Administrators have an opportunity to improve both the effectiveness and comparability of award letters by standardizing the terms used and including key elements that students can compare between institutions.

Trying to compare award letters between different schools that call the same federal loan program by different names is impossible. What is called an “unsubsidized Stafford loan” at one school may be called a “William D. Ford Direct Stafford” at another and simply a “Direct Loan” at a third.  The National Association of Student Financial Aid Administrators has urged the Department of Education to produce a consumer-friendly online glossary to help institutions standardize the terms on award letters.

In addition, each award letter should provide four key elements to clearly illustrate the costs of education and help students compare award letters from different schools:

  1. Cost of attendance. Student budgets are essential to successful financial planning by families, and effective budgeting requires an understanding of true costs. Schools should be given discretion to break down direct and indirect costs in a manner that is most helpful to their students.
  2. Estimated costs after subtracting gift aid (net cost). This information conveys the amount that the student and/or family will be responsible to pay out-of-pocket or through “self-help aid” (loans and work study). Creating standard terminology to identify this amount would be helpful for students who are comparing costs between schools.
  3. Self-help aid and estimated remaining costs. Standard terminology and definitions would be useful to identify the financing or work-study that is being offered to help cover remaining costs.
  4. The cost of borrowing. Clearly noting current and projected costs of borrowing helps students understand that loans only defer payment of education expenses.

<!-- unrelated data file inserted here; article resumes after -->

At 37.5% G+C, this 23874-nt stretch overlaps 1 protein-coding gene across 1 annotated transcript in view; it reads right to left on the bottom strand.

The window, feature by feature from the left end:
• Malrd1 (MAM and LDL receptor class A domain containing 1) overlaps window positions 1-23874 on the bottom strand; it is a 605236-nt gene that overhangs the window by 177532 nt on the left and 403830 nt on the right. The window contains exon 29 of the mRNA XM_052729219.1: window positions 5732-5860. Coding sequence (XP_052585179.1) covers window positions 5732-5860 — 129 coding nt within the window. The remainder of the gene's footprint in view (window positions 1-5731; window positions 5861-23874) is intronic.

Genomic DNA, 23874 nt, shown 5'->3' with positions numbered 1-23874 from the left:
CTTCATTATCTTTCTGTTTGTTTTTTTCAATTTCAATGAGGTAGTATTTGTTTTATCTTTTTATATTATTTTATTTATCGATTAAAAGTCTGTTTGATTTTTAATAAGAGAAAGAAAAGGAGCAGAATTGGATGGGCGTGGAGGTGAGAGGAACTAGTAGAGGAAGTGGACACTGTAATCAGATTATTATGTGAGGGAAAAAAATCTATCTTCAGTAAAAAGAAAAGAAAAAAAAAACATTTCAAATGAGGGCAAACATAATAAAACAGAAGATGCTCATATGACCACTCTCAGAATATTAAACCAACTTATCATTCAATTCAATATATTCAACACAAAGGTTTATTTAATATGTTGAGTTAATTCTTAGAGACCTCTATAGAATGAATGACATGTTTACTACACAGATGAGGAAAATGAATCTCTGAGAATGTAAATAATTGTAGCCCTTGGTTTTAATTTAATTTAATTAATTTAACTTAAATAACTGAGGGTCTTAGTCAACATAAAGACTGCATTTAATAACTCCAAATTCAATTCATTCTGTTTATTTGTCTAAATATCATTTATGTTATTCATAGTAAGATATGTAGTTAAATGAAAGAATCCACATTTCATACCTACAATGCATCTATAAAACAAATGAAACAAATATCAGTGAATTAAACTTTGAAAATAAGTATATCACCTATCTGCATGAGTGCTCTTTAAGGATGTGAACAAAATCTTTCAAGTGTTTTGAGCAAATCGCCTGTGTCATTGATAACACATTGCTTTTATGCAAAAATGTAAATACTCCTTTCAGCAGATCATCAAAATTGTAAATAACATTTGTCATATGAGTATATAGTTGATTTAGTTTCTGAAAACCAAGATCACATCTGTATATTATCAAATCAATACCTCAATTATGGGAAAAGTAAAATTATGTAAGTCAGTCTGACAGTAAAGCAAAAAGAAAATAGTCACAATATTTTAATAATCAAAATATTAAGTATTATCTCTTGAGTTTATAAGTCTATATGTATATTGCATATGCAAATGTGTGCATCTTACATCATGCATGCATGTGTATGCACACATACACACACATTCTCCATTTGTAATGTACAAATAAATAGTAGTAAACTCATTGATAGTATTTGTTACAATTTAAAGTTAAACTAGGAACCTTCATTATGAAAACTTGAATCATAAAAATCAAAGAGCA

Voluntary versus Mandated Improvements

As the Department works to fulfill the Congressional mandate, some are calling for the federal government to require all institutions to use a standardized financial aid award letter to ensure students can understand and compare letters. Kantrowitz, a vocal proponent of a mandated standardized letter, notes that there are currently no mandatory standards concerning the information that should be included in financial aid award letters or how they should be formatted. He also notes that voluntary industry standards have not been sufficient to protect the best interests of students and their families and to make these letters easier to understand and compare.

Voluntary industry standards have not been sufficient to protect the best interests of students and their families.

NASFAA President Justin Draeger agrees with Kantrowitz that financial aid award letters can and should be improved, but highlights the negative unintended consequences of mandating a standardized letter.  If all colleges and student populations were the same (or even similar), then a standard award letter could be useful, he says. Because there is so much variety, institutions need the flexibility to design unique award letters that highlight information that is most relevant to their student demographic. A cooperatively designed, optional form that models at least one good approach would be a useful catalyst for institutions to review their practices in light of their students’ needs.

The Department of Education has not indicated if it will mandate a standardized form, but Draeger remains optimistic that institutions can take steps to address some of the concerns about award letters to avoid unintended negative consequences that could come with new award letter regulations.